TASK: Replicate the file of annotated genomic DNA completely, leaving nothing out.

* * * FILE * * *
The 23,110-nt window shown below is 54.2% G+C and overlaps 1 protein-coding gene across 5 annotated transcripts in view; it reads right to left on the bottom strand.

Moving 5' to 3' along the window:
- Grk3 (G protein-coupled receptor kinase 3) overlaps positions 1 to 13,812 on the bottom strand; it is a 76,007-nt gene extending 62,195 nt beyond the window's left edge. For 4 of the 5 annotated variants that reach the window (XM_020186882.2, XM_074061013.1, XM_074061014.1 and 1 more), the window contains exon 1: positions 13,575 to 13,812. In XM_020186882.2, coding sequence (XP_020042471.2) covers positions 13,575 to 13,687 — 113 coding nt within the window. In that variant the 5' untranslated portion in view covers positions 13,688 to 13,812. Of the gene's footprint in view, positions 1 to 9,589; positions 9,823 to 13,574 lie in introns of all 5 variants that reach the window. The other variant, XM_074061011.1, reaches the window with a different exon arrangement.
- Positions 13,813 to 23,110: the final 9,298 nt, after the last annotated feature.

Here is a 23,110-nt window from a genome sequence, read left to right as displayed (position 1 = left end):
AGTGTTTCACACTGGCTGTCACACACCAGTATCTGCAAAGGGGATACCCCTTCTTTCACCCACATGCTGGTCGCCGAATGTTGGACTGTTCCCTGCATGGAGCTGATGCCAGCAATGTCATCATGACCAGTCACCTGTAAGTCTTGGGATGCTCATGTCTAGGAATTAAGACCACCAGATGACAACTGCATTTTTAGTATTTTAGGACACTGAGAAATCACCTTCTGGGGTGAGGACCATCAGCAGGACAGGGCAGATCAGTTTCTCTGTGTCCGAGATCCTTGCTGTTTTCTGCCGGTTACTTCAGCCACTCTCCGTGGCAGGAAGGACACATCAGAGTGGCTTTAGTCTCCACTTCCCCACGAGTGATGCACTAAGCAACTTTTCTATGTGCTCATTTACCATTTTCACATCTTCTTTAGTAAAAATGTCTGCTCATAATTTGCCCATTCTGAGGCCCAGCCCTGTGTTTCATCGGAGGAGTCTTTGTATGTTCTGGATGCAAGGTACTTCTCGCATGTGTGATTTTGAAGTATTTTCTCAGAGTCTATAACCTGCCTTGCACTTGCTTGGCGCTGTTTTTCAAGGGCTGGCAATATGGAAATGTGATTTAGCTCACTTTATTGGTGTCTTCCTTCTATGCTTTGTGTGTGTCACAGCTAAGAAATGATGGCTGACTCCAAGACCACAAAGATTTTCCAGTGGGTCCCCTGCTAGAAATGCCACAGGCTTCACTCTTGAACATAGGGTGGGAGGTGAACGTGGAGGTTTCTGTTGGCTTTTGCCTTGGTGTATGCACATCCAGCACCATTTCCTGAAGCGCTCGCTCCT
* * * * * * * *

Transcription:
The 23,110-nt window shown below is 54.2% G+C and overlaps 1 protein-coding gene across 5 annotated transcripts in view; it reads right to left on the bottom strand.

Moving 5' to 3' along the window:
- Grk3 (G protein-coupled receptor kinase 3) overlaps positions 1 to 13,812 on the bottom strand; it is a 76,007-nt gene extending 62,195 nt beyond the window's left edge. For 4 of the 5 annotated variants that reach the window (XM_020186882.2, XM_074061013.1, XM_074061014.1 and 1 more), the window contains exon 1: positions 13,575 to 13,812. In XM_020186882.2, coding sequence (XP_020042471.2) covers positions 13,575 to 13,687 — 113 coding nt within the window. In that variant the 5' untranslated portion in view covers positions 13,688 to 13,812. Of the gene's footprint in view, positions 1 to 9,589; positions 9,823 to 13,574 lie in introns of all 5 variants that reach the window. The other variant, XM_074061011.1, reaches the window with a different exon arrangement.
- Positions 13,813 to 23,110: the final 9,298 nt, after the last annotated feature.

Here is a 23,110-nt window from a genome sequence, read left to right as displayed (position 1 = left end):
AGTGTTTCACACTGGCTGTCACACACCAGTATCTGCAAAGGGGATACCCCTTCTTTCACCCACATGCTGGTCGCCGAATGTTGGACTGTTCCCTGCATGGAGCTGATGCCAGCAATGTCATCATGACCAGTCACCTGTAAGTCTTGGGATGCTCATGTCTAGGAATTAAGACCACCAGATGACAACTGCATTTTTAGTATTTTAGGACACTGAGAAATCACCTTCTGGGGTGAGGACCATCAGCAGGACAGGGCAGATCAGTTTCTCTGTGTCCGAGATCCTTGCTGTTTTCTGCCGGTTACTTCAGCCACTCTCCGTGGCAGGAAGGACACATCAGAGTGGCTTTAGTCTCCACTTCCCCACGAGTGATGCACTAAGCAACTTTTCTATGTGCTCATTTACCATTTTCACATCTTCTTTAGTAAAAATGTCTGCTCATAATTTGCCCATTCTGAGGCCCAGCCCTGTGTTTCATCGGAGGAGTCTTTGTATGTTCTGGATGCAAGGTACTTCTCGCATGTGTGATTTTGAAGTATTTTCTCAGAGTCTATAACCTGCCTTGCACTTGCTTGGCGCTGTTTTTCAAGGGCTGGCAATATGGAAATGTGATTTAGCTCACTTTATTGGTGTCTTCCTTCTATGCTTTGTGTGTGTCACAGCTAAGAAATGATGGCTGACTCCAAGACCACAAAGATTTTCCAGTGGGTCCCCTGCTAGAAATGCCACAGGCTTCACTCTTGAACATAGGGTGGGAGGTGAACGTGGAGGTTTCTGTTGGCTTTTGCCTTGGTGTATGCACATCCAGCACCATTTCCTGAAGCGCTCGCTCCT